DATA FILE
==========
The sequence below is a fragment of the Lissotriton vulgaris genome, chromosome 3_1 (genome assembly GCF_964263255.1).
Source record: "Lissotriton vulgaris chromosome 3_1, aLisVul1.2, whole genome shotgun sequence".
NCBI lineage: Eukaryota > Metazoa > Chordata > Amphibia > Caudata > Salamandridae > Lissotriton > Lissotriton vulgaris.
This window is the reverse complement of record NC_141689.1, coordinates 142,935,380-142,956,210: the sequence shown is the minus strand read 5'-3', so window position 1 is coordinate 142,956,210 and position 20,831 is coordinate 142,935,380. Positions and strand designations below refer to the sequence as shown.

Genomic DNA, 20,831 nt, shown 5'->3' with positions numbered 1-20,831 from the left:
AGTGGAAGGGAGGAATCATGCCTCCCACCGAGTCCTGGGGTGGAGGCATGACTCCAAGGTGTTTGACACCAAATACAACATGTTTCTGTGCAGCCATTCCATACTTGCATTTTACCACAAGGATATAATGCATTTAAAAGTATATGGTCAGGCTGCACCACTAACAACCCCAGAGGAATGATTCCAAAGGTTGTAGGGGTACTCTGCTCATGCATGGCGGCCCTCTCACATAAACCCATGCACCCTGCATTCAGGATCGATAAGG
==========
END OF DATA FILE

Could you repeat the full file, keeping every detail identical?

The sequence below is a fragment of the Lissotriton vulgaris genome, chromosome 3_1 (genome assembly GCF_964263255.1).
Source record: "Lissotriton vulgaris chromosome 3_1, aLisVul1.2, whole genome shotgun sequence".
NCBI lineage: Eukaryota > Metazoa > Chordata > Amphibia > Caudata > Salamandridae > Lissotriton > Lissotriton vulgaris.
This window is the reverse complement of record NC_141689.1, coordinates 142,935,380-142,956,210: the sequence shown is the minus strand read 5'-3', so window position 1 is coordinate 142,956,210 and position 20,831 is coordinate 142,935,380. Positions and strand designations below refer to the sequence as shown.

Genomic DNA, 20,831 nt, shown 5'->3' with positions numbered 1-20,831 from the left:
AGTGGAAGGGAGGAATCATGCCTCCCACCGAGTCCTGGGGTGGAGGCATGACTCCAAGGTGTTTGACACCAAATACAACATGTTTCTGTGCAGCCATTCCATACTTGCATTTTACCACAAGGATATAATGCATTTAAAAGTATATGGTCAGGCTGCACCACTAACAACCCCAGAGGAATGATTCCAAAGGTTGTAGGGGTACTCTGCTCATGCATGGCGGCCCTCTCACATAAACCCATGCACCCTGCATTCAGGATCGATAAGG